For painted or fragile parts, a standard container can include reusable or recyclable dunnage with custom-fit pockets for individual parts. Static-dissipative containers are also available for electronic assemblies.

For a reusable packaging program to work, assemblers must have a well-managed supply chain and a relatively rapid turnaround time for containers. "If you're going to switch from expendable packaging to reusable containers, you don't want to buy 100 days' worth of containers, because you won't be able to justify the investment," says Carlson. "What you want is one or two days' worth of parts at your plant, a day or two of parts in transit, and a day or two of parts at the supplier. You should be emptying containers as your supplier is filling them up."

Although high-volume assembly plants are ideal candidates for returnable packaging, smaller operations can also benefit from returnable packaging. Carlson says his company supplies returnable containers to an appliance manufacturer that assembles 6,000 stoves daily, as well as to a truck manufacturer assembling just 40 to 60 vehicles per day.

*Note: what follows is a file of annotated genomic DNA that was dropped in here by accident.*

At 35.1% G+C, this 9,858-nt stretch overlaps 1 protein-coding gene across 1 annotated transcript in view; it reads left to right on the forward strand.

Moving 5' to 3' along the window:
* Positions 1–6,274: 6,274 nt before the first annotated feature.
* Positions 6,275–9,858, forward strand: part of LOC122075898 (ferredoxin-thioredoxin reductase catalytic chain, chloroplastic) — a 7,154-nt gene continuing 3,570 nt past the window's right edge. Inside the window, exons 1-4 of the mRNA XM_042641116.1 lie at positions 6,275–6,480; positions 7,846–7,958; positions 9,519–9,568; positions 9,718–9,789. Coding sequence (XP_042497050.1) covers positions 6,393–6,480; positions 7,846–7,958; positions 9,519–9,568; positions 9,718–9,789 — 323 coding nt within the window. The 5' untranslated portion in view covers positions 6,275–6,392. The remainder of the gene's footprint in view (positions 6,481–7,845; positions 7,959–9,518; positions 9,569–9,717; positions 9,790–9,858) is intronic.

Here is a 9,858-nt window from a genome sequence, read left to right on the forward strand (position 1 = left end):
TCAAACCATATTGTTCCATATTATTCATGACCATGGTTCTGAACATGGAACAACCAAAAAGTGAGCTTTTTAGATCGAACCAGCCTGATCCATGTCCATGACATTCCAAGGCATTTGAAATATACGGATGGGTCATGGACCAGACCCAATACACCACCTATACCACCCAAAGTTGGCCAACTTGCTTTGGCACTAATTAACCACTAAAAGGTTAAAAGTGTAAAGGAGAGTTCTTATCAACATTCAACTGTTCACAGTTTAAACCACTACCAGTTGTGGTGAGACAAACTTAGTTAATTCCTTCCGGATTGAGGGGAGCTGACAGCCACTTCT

The automotive industry has long been a leader in the use of returnable packaging, but other industries are rapidly adopting the concept.

For example, Corning Inc. (Corning, NY) has developed a system to recover all the packaging material used to transport optical fiber from its Wilmington, NC, facility. Spools of optical fiber are shipped in reusable plastic containers. The spool itself is also reusable, including a plastic cover that lends added protection to the fiber and spool during shipping.

A prepaid return address label is applied to each container as it leaves the facility. Empty containers, spools and covers are sent to Re-Source America Inc. (Southampton, PA), where they are cleaned and inspected. Qualified packaging material is sent back to Corning, while unusable material is recycled. To date, Corning has a customer return rate of more than 95 percent, and the company estimates that it has eliminated more than 1 million tons of packaging waste with this system.